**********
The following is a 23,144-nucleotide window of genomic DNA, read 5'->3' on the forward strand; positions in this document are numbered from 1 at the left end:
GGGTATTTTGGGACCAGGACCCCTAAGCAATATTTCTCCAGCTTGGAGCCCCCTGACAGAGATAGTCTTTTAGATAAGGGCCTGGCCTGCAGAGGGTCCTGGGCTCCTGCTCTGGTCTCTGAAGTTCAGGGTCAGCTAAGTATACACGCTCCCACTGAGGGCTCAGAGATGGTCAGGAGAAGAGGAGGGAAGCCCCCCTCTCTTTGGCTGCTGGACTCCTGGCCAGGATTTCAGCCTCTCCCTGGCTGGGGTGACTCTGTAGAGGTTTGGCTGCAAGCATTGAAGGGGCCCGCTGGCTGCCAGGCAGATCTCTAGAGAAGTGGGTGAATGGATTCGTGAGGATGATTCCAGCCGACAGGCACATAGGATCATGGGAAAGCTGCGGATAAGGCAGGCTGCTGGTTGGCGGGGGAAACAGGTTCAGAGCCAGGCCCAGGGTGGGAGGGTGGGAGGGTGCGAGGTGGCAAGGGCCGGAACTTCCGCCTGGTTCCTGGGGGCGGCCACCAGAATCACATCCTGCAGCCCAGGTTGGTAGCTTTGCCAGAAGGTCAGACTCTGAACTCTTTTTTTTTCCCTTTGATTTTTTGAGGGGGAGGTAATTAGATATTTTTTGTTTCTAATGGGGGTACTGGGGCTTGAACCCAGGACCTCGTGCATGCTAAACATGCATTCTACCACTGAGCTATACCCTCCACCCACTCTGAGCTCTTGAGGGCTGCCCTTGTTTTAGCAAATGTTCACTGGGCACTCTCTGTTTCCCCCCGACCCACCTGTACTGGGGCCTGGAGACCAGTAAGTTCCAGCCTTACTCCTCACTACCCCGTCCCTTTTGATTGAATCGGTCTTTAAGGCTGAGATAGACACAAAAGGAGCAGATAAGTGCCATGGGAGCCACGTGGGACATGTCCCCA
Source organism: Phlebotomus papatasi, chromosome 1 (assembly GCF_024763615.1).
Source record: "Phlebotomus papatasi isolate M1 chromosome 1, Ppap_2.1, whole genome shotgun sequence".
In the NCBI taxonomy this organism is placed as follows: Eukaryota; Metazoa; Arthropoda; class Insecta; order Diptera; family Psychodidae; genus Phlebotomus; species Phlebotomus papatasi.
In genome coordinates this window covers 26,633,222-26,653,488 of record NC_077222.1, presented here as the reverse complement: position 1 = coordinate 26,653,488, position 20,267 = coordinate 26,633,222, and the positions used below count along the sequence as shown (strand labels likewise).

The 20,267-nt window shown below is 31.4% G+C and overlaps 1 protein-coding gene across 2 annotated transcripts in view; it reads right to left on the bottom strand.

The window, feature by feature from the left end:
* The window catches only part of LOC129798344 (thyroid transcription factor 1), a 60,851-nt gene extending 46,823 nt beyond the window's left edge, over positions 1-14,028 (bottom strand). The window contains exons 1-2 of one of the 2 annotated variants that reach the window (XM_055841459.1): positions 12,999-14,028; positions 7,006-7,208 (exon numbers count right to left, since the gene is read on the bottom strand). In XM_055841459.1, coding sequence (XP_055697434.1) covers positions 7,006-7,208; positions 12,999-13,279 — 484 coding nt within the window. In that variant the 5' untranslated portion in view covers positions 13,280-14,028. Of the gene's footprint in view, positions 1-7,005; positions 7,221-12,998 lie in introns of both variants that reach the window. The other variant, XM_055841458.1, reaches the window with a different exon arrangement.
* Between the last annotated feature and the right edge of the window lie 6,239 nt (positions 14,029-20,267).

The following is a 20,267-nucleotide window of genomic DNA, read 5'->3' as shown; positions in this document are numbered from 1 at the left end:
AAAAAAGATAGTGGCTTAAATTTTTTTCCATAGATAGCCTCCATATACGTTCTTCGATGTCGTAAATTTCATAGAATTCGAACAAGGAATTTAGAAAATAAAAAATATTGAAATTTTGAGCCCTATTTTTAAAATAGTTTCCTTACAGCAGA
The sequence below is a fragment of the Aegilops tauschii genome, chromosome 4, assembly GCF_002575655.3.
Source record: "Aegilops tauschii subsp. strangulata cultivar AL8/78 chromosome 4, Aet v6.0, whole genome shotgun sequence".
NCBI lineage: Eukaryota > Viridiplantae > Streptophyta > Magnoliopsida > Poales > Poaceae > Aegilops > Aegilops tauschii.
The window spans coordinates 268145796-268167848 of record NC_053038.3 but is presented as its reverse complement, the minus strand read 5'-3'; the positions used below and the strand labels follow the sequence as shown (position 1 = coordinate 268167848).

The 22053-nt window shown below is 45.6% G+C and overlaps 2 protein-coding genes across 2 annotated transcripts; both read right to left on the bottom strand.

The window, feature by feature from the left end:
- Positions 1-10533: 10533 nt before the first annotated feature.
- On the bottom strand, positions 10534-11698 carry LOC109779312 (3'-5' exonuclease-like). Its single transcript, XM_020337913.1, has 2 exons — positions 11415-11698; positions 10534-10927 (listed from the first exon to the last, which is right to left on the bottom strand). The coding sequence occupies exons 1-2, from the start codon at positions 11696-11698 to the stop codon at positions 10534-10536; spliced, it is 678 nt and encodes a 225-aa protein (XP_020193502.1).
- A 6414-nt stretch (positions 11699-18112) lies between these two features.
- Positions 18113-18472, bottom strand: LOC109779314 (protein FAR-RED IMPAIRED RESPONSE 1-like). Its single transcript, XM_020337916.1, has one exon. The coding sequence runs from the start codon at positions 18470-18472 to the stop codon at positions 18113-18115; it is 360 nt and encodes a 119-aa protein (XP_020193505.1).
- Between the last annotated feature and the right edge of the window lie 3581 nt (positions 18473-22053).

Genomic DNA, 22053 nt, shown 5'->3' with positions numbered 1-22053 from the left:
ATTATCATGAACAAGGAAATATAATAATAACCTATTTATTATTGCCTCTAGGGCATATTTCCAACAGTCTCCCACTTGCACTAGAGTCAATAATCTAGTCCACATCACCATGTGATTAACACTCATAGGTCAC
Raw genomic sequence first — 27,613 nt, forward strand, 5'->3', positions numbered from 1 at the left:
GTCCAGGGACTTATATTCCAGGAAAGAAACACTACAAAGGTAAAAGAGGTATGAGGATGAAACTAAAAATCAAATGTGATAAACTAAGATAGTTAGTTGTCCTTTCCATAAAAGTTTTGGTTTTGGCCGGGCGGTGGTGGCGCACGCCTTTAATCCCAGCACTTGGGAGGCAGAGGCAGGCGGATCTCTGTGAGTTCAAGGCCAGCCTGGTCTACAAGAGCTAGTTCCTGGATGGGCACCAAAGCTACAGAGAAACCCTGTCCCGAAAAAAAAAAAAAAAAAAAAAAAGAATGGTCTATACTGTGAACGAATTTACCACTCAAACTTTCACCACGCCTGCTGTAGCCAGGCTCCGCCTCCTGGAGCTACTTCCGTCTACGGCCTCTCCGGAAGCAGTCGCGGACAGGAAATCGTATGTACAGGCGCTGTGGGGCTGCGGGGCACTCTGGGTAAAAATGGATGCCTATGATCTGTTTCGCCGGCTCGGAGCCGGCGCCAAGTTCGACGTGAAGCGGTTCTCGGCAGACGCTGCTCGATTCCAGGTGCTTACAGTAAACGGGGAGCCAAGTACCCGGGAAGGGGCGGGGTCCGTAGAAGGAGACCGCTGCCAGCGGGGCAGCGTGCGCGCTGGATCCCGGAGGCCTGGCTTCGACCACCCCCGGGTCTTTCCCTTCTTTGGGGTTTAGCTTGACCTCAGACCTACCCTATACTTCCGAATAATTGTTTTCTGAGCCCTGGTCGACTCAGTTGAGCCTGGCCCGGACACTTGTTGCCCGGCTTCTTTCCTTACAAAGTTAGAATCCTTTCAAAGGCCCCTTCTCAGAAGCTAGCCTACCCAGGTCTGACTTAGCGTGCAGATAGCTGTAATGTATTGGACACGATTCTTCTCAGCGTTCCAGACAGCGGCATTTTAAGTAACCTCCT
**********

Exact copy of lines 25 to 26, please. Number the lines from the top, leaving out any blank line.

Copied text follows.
ATTATCATGAACAAGGAAATATAATAATAACCTATTTATTATTGCCTCTAGGGCATATTTCCAACAGTCTCCCACTTGCACTAGAGTCAATAATCTAGTCCACATCACCATGTGATTAACACTCATAGGTCAC
Raw genomic sequence first — 27,613 nt, forward strand, 5'->3', positions numbered from 1 at the left: